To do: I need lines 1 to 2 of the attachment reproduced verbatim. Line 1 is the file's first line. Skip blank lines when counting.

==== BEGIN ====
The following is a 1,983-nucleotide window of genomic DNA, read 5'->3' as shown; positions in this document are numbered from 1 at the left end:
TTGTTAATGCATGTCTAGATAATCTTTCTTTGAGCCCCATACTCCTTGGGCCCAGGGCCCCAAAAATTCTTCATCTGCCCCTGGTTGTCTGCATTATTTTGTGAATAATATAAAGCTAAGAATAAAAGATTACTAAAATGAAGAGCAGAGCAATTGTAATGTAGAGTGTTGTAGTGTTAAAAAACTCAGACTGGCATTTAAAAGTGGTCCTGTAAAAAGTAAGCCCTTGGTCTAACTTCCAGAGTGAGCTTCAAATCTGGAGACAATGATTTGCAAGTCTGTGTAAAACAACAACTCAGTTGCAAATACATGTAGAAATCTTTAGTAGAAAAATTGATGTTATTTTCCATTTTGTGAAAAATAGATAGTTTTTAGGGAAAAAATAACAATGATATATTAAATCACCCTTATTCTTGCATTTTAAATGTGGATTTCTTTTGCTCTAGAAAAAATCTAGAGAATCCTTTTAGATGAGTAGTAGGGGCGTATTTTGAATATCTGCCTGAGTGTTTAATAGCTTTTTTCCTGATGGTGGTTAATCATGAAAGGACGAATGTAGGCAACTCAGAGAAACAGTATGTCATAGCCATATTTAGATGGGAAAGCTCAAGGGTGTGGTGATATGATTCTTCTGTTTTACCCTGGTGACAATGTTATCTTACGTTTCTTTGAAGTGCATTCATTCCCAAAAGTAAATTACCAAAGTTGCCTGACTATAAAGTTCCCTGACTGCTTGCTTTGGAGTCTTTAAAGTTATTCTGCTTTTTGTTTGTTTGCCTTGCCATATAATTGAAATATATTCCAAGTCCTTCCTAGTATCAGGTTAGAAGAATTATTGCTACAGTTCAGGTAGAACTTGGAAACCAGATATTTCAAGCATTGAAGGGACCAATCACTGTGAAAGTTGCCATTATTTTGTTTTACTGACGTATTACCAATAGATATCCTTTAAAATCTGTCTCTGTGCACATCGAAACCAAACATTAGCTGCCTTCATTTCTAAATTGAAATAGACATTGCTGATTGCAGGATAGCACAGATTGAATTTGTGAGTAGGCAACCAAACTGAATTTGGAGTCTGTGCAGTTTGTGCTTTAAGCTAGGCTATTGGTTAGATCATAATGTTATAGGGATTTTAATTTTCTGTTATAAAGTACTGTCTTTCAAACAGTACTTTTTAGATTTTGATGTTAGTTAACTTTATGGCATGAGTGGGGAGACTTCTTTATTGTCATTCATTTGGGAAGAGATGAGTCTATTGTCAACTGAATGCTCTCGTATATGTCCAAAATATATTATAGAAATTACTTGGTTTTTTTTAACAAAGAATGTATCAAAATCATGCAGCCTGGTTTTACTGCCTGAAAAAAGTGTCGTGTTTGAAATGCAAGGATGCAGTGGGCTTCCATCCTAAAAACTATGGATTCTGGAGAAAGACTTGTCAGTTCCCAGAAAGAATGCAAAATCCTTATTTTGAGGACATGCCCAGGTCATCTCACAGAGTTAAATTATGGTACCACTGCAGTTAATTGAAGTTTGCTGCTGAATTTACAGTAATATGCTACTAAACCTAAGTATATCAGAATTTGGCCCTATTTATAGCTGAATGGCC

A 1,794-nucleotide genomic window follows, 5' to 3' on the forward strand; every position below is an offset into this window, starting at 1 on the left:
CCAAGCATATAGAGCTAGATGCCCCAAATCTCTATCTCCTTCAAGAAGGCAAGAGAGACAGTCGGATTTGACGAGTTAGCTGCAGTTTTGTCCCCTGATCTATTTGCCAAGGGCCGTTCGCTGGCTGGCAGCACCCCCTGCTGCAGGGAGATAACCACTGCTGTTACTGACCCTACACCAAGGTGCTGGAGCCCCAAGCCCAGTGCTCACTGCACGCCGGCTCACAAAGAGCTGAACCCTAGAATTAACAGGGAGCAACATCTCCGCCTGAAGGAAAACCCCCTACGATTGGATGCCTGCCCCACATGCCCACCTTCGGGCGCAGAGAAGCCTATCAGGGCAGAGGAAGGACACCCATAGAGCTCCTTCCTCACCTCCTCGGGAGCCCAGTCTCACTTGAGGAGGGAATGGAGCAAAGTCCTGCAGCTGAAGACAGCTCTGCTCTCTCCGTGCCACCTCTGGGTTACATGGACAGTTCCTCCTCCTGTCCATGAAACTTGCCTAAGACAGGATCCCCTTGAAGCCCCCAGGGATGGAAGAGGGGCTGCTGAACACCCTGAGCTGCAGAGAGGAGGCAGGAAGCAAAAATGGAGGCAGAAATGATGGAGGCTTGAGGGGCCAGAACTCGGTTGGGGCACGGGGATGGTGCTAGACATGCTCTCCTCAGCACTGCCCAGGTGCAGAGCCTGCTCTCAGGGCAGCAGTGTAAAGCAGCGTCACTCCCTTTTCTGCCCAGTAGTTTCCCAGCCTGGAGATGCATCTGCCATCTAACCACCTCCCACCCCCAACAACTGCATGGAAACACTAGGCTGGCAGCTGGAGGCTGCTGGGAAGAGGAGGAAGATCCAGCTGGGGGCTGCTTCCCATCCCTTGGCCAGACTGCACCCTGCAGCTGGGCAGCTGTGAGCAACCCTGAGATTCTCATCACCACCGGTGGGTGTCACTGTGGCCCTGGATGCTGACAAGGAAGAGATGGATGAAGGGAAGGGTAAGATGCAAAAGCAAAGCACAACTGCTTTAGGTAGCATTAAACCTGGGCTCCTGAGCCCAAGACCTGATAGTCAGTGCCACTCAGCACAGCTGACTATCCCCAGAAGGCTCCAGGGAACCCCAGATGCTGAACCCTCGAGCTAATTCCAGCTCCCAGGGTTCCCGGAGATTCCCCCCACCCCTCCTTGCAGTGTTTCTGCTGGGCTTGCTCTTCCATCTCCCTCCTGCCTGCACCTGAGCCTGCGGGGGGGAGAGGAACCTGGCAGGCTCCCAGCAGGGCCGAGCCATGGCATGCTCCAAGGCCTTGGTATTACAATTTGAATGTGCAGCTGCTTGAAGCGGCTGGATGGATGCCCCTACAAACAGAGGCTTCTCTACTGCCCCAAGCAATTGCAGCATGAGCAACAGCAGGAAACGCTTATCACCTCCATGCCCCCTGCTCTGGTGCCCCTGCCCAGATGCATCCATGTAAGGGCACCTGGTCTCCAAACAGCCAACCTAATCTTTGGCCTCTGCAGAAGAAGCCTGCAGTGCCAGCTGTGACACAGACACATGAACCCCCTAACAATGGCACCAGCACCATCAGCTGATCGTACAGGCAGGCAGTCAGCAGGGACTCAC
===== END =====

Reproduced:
The following is a 1,983-nucleotide window of genomic DNA, read 5'->3' as shown; positions in this document are numbered from 1 at the left end:
TTGTTAATGCATGTCTAGATAATCTTTCTTTGAGCCCCATACTCCTTGGGCCCAGGGCCCCAAAAATTCTTCATCTGCCCCTGGTTGTCTGCATTATTTTGTGAATAATATAAAGCTAAGAATAAAAGATTACTAAAATGAAGAGCAGAGCAATTGTAATGTAGAGTGTTGTAGTGTTAAAAAACTCAGACTGGCATTTAAAAGTGGTCCTGTAAAAAGTAAGCCCTTGGTCTAACTTCCAGAGTGAGCTTCAAATCTGGAGACAATGATTTGCAAGTCTGTGTAAAACAACAACTCAGTTGCAAATACATGTAGAAATCTTTAGTAGAAAAATTGATGTTATTTTCCATTTTGTGAAAAATAGATAGTTTTTAGGGAAAAAATAACAATGATATATTAAATCACCCTTATTCTTGCATTTTAAATGTGGATTTCTTTTGCTCTAGAAAAAATCTAGAGAATCCTTTTAGATGAGTAGTAGGGGCGTATTTTGAATATCTGCCTGAGTGTTTAATAGCTTTTTTCCTGATGGTGGTTAATCATGAAAGGACGAATGTAGGCAACTCAGAGAAACAGTATGTCATAGCCATATTTAGATGGGAAAGCTCAAGGGTGTGGTGATATGATTCTTCTGTTTTACCCTGGTGACAATGTTATCTTACGTTTCTTTGAAGTGCATTCATTCCCAAAAGTAAATTACCAAAGTTGCCTGACTATAAAGTTCCCTGACTGCTTGCTTTGGAGTCTTTAAAGTTATTCTGCTTTTTGTTTGTTTGCCTTGCCATATAATTGAAATATATTCCAAGTCCTTCCTAGTATCAGGTTAGAAGAATTATTGCTACAGTTCAGGTAGAACTTGGAAACCAGATATTTCAAGCATTGAAGGGACCAATCACTGTGAAAGTTGCCATTATTTTGTTTTACTGACGTATTACCAATAGATATCCTTTAAAATCTGTCTCTGTGCACATCGAAACCAAACATTAGCTGCCTTCATTTCTAAATTGAAATAGACATTGCTGATTGCAGGATAGCACAGATTGAATTTGTGAGTAGGCAACCAAACTGAATTTGGAGTCTGTGCAGTTTGTGCTTTAAGCTAGGCTATTGGTTAGATCATAATGTTATAGGGATTTTAATTTTCTGTTATAAAGTACTGTCTTTCAAACAGTACTTTTTAGATTTTGATGTTAGTTAACTTTATGGCATGAGTGGGGAGACTTCTTTATTGTCATTCATTTGGGAAGAGATGAGTCTATTGTCAACTGAATGCTCTCGTATATGTCCAAAATATATTATAGAAATTACTTGGTTTTTTTTAACAAAGAATGTATCAAAATCATGCAGCCTGGTTTTACTGCCTGAAAAAAGTGTCGTGTTTGAAATGCAAGGATGCAGTGGGCTTCCATCCTAAAAACTATGGATTCTGGAGAAAGACTTGTCAGTTCCCAGAAAGAATGCAAAATCCTTATTTTGAGGACATGCCCAGGTCATCTCACAGAGTTAAATTATGGTACCACTGCAGTTAATTGAAGTTTGCTGCTGAATTTACAGTAATATGCTACTAAACCTAAGTATATCAGAATTTGGCCCTATTTATAGCTGAATGGCC